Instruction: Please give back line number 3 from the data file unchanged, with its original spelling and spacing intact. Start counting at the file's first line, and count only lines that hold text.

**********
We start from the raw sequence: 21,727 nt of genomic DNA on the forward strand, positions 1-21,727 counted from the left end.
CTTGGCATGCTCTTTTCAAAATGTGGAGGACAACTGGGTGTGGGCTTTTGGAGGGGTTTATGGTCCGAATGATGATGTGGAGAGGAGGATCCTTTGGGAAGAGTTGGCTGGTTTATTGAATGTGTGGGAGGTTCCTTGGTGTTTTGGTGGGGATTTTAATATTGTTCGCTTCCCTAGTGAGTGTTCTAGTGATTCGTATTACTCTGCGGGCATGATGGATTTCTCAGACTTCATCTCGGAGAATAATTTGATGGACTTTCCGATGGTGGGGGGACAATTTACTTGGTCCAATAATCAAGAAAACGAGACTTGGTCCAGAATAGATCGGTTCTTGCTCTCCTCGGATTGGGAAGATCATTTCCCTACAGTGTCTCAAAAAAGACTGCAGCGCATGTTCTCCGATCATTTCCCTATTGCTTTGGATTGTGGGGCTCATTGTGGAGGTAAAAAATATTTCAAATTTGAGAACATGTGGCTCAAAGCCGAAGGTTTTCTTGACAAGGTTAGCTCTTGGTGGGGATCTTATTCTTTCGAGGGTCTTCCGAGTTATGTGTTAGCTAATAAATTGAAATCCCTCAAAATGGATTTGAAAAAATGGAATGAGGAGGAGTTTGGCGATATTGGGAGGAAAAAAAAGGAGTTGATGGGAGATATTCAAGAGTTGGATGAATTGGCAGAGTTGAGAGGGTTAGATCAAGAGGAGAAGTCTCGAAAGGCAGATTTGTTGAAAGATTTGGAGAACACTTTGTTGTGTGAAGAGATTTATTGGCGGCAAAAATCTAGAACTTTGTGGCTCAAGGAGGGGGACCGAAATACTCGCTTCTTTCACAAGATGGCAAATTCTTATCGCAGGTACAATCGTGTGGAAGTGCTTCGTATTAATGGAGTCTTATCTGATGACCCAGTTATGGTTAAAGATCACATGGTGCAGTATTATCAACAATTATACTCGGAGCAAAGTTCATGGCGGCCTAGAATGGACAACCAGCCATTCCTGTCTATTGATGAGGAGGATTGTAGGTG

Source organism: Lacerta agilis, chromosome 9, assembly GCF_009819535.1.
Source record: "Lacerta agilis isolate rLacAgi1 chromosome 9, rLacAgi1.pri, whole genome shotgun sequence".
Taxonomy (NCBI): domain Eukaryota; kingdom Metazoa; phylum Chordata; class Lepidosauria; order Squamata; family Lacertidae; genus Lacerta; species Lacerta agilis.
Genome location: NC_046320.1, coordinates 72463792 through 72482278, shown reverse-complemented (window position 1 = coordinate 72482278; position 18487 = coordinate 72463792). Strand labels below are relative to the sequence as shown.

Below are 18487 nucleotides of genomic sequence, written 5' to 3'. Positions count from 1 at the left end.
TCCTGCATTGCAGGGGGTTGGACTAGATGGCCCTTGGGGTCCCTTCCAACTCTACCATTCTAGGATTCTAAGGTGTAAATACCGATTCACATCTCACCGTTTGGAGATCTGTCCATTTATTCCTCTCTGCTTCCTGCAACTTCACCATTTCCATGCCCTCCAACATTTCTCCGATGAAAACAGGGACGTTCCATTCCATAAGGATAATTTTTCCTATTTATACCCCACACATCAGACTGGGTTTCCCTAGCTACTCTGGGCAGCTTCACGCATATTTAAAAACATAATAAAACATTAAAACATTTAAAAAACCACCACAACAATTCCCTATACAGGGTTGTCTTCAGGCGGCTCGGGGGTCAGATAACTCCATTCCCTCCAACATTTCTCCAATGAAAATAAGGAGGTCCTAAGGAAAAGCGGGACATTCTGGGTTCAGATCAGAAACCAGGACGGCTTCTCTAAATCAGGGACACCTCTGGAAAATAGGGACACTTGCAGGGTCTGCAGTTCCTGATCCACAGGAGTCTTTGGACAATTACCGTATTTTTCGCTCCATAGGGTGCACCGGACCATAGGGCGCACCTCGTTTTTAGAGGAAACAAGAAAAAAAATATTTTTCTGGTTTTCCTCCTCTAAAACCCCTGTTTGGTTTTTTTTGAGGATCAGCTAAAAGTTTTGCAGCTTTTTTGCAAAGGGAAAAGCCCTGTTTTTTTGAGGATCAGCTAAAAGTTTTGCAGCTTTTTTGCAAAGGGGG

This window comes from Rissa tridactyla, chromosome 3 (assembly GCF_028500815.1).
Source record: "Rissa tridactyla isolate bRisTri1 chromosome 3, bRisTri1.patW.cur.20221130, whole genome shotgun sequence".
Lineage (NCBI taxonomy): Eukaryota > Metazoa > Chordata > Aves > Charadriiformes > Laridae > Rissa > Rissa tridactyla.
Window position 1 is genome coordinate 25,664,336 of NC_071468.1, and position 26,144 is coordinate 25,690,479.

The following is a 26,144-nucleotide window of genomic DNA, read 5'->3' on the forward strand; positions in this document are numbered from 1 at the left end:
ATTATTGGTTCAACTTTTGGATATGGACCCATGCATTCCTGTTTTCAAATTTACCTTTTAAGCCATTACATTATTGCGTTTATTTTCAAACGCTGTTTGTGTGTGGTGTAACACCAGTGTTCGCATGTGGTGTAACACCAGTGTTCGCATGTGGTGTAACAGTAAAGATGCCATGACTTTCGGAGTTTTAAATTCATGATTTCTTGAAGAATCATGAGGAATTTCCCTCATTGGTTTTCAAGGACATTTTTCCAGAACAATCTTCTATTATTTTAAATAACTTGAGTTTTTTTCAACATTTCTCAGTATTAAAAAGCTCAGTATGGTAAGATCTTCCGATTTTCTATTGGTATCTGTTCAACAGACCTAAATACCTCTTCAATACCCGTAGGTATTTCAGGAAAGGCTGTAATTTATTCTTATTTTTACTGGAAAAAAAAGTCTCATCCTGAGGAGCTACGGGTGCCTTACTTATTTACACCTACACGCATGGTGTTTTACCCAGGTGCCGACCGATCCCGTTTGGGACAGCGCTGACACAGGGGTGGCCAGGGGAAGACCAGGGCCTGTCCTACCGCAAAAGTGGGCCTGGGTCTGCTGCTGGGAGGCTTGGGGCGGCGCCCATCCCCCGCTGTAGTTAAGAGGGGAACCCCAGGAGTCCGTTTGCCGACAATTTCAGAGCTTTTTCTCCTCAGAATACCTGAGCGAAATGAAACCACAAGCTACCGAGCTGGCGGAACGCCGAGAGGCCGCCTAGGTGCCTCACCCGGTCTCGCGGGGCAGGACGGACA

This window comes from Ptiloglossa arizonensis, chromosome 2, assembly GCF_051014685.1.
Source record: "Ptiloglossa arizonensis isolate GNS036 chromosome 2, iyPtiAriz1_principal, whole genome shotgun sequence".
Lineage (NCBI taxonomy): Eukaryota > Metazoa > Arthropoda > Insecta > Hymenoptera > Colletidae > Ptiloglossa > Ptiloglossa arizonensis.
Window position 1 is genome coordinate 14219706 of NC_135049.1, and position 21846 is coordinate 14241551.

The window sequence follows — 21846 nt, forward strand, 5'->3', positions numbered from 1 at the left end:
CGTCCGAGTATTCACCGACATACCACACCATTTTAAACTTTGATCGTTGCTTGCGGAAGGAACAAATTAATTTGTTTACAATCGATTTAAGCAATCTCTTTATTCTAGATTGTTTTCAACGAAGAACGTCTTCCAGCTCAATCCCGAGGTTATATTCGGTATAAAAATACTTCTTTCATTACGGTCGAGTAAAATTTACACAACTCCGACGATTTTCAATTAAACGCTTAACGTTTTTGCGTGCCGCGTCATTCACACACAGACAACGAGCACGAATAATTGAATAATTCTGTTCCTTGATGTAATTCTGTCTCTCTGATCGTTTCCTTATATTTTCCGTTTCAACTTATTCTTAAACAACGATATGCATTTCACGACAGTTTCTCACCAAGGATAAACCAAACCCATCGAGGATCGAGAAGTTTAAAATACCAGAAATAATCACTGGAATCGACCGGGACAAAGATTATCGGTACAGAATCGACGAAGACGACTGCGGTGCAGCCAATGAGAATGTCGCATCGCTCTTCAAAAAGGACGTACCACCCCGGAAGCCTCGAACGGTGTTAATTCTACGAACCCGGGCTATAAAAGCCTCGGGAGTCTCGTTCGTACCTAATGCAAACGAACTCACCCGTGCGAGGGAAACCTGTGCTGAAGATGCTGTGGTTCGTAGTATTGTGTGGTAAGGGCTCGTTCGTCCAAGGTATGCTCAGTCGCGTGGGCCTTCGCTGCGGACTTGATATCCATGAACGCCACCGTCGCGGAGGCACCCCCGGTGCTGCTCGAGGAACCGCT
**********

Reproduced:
Source organism: Lacerta agilis, chromosome 9, assembly GCF_009819535.1.